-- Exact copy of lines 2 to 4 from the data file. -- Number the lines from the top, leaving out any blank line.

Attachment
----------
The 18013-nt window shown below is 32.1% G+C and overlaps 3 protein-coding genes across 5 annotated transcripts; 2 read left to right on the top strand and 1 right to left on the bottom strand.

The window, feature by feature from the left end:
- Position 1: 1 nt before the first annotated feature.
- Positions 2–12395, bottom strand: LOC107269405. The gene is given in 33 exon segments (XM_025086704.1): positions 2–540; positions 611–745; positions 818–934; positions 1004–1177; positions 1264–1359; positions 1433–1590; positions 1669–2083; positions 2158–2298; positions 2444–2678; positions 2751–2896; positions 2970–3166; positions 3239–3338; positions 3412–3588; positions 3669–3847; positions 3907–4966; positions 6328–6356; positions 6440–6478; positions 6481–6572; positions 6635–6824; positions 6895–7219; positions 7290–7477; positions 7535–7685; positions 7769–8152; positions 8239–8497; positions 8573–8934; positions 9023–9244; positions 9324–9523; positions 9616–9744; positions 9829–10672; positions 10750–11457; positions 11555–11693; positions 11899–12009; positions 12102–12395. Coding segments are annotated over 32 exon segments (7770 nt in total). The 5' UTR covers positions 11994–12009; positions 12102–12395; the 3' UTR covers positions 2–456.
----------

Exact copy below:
The window, feature by feature from the left end:
- Position 1: 1 nt before the first annotated feature.
- Positions 2–12395, bottom strand: LOC107269405. The gene is given in 33 exon segments (XM_025086704.1): positions 2–540; positions 611–745; positions 818–934; positions 1004–1177; positions 1264–1359; positions 1433–1590; positions 1669–2083; positions 2158–2298; positions 2444–2678; positions 2751–2896; positions 2970–3166; positions 3239–3338; positions 3412–3588; positions 3669–3847; positions 3907–4966; positions 6328–6356; positions 6440–6478; positions 6481–6572; positions 6635–6824; positions 6895–7219; positions 7290–7477; positions 7535–7685; positions 7769–8152; positions 8239–8497; positions 8573–8934; positions 9023–9244; positions 9324–9523; positions 9616–9744; positions 9829–10672; positions 10750–11457; positions 11555–11693; positions 11899–12009; positions 12102–12395. Coding segments are annotated over 32 exon segments (7770 nt in total). The 5' UTR covers positions 11994–12009; positions 12102–12395; the 3' UTR covers positions 2–456.